|Popeye the Sailor|
|Betty Boop/Popeye the Sailor series|
Betty Boop and Popeye doing the hula
|Directed by||Dave Fleischer|
|Produced by||Max Fleischer|
William "Billy" Costello|
Bonnie Poe (all unc.)
Sammy Timberg (unc.)|
Sammy Lerner (unc.)
William Henning (unc.)
|Distributed by||Paramount Pictures|
|Release date(s)||July 14, 1933|
|Followed by||I Yam What I Yam, The Old Man of the Mountain|
Popeye the Sailor is a 1933 animated short produced by Fleischer Studios and distributed by Paramount Pictures. While billed as a Betty Boop cartoon, Betty Boop only makes a small appearance, as it actually starred Popeye the Sailor in his first animated appearance.
The cartoon begins with stock film footage of newspapers rolling off a printing press. The front page of one of the newspapers appears, with a headline declaring that Popeye has become a movie star. The camera zooms in on the illustration of Popeye, which then comes to life, as Popeye (voiced by William "Billy" Costello) sings about his amazing prowess in his signature song "I'm Popeye the Sailor Man."
On land with his nemesis Bluto (voiced by William Pennell), the two sailors vie for the affections of Olive Oyl (voiced by Bonnie Poe). They take the object of their desire to a carnival, where they watch Betty Boop doing the hula. Popeye jumps up on stage, wraps the bearded lady's beard around his waist for a grass skirt, and dances with Betty.
Bluto abducts Olive Oyl and ties her to a railroad track, using the track itself as "ropes", in order to cause a train wreck to kill Olive. Popeye defeats his enemy, and rescues Olive, punching the approaching steam locomotive in the "face", wrecking it in a crushing halt and sparing Olive's life, thanks to his ever-reliable can of spinach.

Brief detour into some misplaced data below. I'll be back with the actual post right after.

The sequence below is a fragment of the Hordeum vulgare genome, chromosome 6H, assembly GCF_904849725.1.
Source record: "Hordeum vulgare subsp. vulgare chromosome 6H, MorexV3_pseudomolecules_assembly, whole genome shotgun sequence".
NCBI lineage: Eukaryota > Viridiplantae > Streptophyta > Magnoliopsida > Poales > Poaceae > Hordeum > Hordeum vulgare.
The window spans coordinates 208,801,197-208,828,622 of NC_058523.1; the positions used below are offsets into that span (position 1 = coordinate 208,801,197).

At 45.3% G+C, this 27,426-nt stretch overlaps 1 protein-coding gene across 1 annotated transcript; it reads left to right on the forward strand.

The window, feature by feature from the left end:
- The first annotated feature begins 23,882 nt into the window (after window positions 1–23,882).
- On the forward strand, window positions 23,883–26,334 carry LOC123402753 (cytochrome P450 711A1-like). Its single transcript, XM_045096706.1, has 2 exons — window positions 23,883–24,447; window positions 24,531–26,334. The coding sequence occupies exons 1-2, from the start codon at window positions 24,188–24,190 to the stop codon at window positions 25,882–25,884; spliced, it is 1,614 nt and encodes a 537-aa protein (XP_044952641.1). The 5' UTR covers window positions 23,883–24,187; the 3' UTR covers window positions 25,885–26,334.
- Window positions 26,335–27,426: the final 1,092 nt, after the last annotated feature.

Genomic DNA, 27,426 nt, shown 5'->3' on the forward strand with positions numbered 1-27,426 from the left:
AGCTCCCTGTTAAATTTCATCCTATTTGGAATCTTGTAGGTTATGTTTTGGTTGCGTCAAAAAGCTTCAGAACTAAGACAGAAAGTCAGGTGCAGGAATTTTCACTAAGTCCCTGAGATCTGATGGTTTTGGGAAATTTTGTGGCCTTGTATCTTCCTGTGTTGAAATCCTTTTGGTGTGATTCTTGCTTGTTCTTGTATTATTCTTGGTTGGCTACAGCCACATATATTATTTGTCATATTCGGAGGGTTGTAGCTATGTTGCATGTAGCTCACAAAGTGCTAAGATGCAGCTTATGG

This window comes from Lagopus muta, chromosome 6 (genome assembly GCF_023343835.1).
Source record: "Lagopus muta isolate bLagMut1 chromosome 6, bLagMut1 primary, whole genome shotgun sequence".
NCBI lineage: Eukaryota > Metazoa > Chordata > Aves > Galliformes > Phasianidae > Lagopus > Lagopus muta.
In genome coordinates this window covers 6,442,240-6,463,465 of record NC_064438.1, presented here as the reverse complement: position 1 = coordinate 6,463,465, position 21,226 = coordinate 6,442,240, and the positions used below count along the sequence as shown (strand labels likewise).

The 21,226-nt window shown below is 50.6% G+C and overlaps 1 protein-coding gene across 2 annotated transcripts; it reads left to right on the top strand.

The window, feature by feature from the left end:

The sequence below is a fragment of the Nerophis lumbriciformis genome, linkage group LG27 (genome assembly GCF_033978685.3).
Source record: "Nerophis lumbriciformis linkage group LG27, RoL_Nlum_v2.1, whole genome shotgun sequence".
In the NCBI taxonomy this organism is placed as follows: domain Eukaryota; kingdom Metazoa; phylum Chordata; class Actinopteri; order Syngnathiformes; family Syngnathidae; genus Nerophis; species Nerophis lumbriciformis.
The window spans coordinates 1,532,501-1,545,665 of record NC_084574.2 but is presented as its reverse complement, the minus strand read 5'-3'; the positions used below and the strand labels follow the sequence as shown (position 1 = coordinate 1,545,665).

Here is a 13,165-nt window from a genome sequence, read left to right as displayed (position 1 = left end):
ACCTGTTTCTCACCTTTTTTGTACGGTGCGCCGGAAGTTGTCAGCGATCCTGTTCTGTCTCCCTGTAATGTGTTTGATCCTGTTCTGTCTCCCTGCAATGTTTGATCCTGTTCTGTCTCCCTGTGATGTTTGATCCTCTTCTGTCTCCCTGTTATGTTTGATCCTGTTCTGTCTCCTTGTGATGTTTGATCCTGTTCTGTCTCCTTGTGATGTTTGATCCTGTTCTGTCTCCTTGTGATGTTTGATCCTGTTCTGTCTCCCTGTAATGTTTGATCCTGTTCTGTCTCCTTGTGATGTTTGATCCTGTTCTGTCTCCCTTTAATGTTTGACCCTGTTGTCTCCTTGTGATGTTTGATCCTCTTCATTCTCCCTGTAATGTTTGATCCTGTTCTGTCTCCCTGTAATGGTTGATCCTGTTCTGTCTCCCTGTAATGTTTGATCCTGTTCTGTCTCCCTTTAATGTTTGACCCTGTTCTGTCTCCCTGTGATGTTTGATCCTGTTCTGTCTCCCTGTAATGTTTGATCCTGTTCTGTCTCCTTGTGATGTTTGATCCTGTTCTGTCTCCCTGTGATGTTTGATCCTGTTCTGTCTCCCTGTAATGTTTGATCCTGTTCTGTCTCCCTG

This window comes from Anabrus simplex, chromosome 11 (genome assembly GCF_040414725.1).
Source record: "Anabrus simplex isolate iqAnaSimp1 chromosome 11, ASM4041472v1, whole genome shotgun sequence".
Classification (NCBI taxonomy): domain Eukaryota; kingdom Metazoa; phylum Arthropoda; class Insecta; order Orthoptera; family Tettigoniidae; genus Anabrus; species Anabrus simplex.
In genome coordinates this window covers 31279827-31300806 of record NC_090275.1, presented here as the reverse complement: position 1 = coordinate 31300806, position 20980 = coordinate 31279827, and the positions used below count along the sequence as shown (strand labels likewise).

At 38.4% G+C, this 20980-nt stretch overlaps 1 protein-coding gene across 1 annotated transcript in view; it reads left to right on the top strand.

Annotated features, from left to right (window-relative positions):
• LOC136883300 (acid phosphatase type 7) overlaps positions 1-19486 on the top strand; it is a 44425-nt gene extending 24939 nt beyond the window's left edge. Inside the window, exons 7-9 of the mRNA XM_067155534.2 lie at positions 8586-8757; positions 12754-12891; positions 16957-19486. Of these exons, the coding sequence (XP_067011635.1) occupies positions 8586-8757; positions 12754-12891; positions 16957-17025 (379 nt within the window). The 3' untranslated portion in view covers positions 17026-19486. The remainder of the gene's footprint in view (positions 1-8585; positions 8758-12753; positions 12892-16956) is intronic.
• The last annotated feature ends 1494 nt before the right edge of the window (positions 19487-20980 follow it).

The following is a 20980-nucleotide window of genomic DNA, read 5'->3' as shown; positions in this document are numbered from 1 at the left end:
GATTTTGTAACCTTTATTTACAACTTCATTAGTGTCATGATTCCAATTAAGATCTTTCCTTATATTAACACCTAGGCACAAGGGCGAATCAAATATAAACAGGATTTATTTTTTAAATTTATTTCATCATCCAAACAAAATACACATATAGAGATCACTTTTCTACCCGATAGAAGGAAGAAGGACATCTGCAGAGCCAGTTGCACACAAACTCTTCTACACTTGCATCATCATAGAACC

Notes and comments
- This short also introduces the song "I'm Popeye the Sailor Man", written by Sammy Lerner, loosely based on the first two lines of the "Pirate King" song in Gilbert and Sullivan's operetta, The Pirates of Penzance. It would eventually become Popeye's theme song, with a portion of its instrumental appearing over the opening credits. For this cartoon, and at least one following it, the opening credits theme was an extended instrumental of "The Sailor's Hornpipe" (of which only the first bar was used in the later cartoons) followed by a vocal variation on "Strike Up the Band (Here Comes a Sailor)" substituting the words "for Popeye the Sailor" in the latter phrase. The song was sung twice in the opening credits of this cartoon, first by a deep-voiced singer who sounds like the Bluto voice, and then by Bonnie Poe (as the voice of Betty Boop).
- The animation sequence with Popeye singing was reused in Let's Sing with Popeye.
- Popeye was one of several newspaper cartoons that the Fleischers animated (the others included Otto Soglow's The Little King and Carl Thomas Anderson's Henry). In order to increase the chance of Popeye's success, the short was billed as a Betty Boop cartoon, though she is only featured briefly. The short has also been released as Betty Boop Meets Popeye the Sailor.
- The cartoon is included in the DVD collection, Popeye the Sailor: 1933-1938, Volume 1, released by Warner Home Video in 2007 (This is the only Betty Boop cartoon available on an official DVD by Warner Home Video). Unlike other Betty Boop cartoons, this was not sold to U.M. & M. TV Corporation due to Popeye's appearance. It, like the other Popeye cartoons, was sold to Associated Artists Productions (a.a.p.), whose holdings are now owned by Time Warner (also the only Betty Boop cartoon owned by a.a.p., Turner Entertainment and Warner Bros.).
- Popeye the Sailor (1933) at IMDB